A large group of doctors and nutritionists, however, suggests that the dangers of MSG extend far beyond temporary, mild symptoms when you eat too much at once. In his 1996 book, “Excitotoxins: The Taste That Kills,” Russell Blaylock, MD, listed MSG as one of the excitotoxins — food additives that excite the neurons so much that they overload, triggering nerve damage, brain damage and cell death. The nutritionists at Leaves of Life, an integrative health care practice in Columbus, Ohio, use a handy analogy to explain the effect of glutamates on the body. Think of your brain as a race car, they say, and the neurotransmitters — which is what MSG is — as the brakes and gas pedal. Glutamates are like the gas pedal, pushing gas into the engine to make things go faster. The right amount of glutamates keeps you alert and focused and active. Give your body too much, though, and your body goes into overdrive. Over time, high levels of glutamate may cause neurological inflammation and damage through oxidative stress. While the results aren’t entirely conclusive,  research suggests links between MSG and neurodegenerative diseases, obesity, diabetes, and other common disorders.


Why They Hide MSG on Their Labels

In recent years, the food industry has been working overtime to rehabilitate the reputation of MSG, but most are still shy about listing it on their labels. The why is no real surprise: A recent study in Korea found that 60 percent of married Korean women have a negative view of MSG despite the efforts of big food companies. So, instead of listing MSG as an ingredient, they take advantage of a little loophole that lets them get away with hiding the MSG content of their foods. They’re required to list MSG only if they add pure monosodium glutamate to their products, and the vast majority of MSG in our foods is part of other ingredients or a by-product of processing other ingredients.

 If you’re trying to avoid MSG and excessive glutamate in your food, it’s not enough to just look for monosodium glutamate. You must also look for ingredients that either contain MSG or may trigger similar reactions because they include free glutamate — glutamic acid unbound to a protein.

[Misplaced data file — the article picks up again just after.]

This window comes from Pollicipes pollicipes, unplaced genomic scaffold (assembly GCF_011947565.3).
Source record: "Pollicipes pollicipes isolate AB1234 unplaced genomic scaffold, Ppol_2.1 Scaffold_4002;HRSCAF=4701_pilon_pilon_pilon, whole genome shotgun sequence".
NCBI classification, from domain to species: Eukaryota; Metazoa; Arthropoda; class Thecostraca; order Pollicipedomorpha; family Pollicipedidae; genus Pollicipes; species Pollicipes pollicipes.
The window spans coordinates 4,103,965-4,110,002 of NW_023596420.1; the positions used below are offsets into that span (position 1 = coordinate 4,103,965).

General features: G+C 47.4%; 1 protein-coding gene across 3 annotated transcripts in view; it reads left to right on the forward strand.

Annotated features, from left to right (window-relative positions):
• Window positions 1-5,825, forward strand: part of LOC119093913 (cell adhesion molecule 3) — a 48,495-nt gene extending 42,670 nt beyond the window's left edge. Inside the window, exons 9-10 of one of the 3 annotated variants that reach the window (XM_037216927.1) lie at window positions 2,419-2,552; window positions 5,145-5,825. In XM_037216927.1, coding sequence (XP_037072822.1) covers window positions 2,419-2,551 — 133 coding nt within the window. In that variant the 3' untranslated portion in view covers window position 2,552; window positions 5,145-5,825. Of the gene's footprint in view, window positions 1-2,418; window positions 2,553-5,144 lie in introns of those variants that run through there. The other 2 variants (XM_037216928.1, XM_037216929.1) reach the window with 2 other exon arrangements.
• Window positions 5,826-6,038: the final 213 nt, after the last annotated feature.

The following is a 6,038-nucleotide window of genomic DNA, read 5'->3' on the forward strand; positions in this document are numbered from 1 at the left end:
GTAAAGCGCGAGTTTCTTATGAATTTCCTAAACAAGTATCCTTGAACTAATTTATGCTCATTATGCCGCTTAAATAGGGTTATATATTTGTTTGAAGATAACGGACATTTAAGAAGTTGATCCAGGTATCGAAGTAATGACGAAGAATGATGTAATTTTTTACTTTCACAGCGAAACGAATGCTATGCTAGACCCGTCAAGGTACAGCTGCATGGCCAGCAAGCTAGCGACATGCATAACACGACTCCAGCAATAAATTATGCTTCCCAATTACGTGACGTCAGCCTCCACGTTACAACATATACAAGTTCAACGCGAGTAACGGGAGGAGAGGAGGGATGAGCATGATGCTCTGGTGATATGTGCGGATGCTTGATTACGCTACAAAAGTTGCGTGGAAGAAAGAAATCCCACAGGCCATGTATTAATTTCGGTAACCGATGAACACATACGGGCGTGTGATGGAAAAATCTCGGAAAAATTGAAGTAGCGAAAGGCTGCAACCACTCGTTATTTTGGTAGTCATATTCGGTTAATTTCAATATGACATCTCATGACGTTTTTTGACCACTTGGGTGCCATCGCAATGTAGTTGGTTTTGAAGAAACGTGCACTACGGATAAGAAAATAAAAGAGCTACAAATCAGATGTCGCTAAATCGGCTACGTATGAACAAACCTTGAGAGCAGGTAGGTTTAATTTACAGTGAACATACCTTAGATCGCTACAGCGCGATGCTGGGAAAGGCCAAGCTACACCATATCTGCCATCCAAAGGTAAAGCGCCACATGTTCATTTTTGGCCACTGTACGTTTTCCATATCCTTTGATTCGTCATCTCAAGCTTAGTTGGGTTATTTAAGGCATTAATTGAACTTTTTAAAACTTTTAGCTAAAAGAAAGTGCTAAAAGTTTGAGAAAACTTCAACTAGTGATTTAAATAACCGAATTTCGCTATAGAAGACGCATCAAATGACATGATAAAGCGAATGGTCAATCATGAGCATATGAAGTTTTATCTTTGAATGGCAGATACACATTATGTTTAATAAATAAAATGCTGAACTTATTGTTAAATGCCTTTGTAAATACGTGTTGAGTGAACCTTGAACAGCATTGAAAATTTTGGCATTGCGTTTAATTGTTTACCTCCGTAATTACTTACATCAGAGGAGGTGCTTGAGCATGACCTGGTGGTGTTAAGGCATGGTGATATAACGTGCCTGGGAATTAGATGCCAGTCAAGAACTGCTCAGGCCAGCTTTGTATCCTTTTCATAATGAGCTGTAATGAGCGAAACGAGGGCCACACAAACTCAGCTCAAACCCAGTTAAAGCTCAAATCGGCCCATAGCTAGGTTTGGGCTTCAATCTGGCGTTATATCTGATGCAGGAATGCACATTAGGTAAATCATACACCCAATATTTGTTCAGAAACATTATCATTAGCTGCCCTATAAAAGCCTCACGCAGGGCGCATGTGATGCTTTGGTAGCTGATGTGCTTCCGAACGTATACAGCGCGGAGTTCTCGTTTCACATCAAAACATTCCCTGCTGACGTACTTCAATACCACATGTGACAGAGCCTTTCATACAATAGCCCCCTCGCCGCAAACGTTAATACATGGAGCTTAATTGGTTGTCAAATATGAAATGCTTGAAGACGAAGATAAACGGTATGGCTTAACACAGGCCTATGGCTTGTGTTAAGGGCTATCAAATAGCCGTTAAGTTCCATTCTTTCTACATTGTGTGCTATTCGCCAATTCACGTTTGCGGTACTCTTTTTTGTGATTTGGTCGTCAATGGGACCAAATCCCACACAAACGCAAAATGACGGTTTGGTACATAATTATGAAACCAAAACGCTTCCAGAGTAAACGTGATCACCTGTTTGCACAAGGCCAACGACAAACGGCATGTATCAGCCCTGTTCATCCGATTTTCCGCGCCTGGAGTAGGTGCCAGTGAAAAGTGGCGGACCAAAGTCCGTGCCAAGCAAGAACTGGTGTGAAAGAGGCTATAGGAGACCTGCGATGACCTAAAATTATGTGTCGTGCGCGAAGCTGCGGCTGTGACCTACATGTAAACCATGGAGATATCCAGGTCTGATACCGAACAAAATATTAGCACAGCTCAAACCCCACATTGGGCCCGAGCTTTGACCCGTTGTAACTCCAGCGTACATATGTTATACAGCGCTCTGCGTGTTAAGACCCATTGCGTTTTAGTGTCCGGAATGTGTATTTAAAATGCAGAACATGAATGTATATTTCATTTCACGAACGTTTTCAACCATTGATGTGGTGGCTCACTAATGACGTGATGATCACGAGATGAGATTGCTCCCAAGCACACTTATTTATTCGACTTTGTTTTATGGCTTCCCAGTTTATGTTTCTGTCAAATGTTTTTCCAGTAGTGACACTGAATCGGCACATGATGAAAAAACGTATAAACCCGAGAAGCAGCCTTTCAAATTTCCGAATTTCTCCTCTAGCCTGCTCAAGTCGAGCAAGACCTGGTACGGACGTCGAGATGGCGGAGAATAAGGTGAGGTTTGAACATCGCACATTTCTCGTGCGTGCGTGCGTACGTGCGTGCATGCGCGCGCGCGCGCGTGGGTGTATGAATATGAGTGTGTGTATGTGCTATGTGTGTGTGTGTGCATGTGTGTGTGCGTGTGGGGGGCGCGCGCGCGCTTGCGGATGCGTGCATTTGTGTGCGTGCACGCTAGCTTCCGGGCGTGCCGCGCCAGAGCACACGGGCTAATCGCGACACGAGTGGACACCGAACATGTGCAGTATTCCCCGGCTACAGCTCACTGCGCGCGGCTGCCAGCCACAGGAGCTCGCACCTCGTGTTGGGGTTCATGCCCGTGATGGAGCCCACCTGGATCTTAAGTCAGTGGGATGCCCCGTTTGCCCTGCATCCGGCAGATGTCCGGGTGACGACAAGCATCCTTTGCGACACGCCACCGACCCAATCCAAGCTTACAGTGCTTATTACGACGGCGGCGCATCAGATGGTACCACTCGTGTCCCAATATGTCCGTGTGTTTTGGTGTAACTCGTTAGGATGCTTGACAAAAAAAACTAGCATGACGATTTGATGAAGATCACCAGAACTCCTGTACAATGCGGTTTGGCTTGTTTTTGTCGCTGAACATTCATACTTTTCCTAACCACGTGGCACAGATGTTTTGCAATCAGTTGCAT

Red-Flag Ingredients for MSG

  • Hydrolyzed vegetable protein (and anything hydrolyzed)
  • Textured vegetable protein
  • Anything with the word “glutamate”
  • Yeast extract
  • Yeast food
  • Yeast Nutrient
  • Soy protein isolate
  • Gelatin
  • Whey protein isolate
  • Soy or whey protein concentrate
  • Pretty much anything “protein”
  • Ajinomoto
  • Vetsin

These ingredients often indicate the presence of free glutamates.

  • Bouillon/broth
  • Stock
  • Maltodextrin
  • Natural flavor
  • Citric acid, citrate
  • Carrageenan
  • Barley malt or malted barley
  • Pectin
  • Malt extract
  • Brewer’s yeast
  • “Seasonings”
  • Soy sauce or soy sauce extract
  • Anything fermented or protein-fortified

These ingredients are similar enough to MSG that they may trigger similar reactions in people who are sensitive to MSG.

  • Cornstarch
  • Modified food starch
  • Corn syrup
  • Rice syrup
  • Brown rice syrup
  • Dextrose
  • Lipolyzed butter fat
  • Milk powder
  • Reduced fat milk
  • Most things labeled low fat, reduced fat or vitamin-enriched

If you looked at that list and thought, “But what’s left to eat?”, here’s the good news. The best and easiest way to avoid excessive free glutamates and MSG in your food is to avoid processed foods. Base your diet on whole, natural foods grown and raised without harmful pesticides, fertilizers, and fortified foods. As you cut out all the “flavor-enhanced” foods, you’ll find that you don’t need enhancers to truly enjoy the taste of natural, healthy foods.



Deb Powers is a freelance writer with extensive experience writing about natural foods and wellness. Part of her work with a local food policy advisory council focuses on truth in labeling and food origin labeling laws.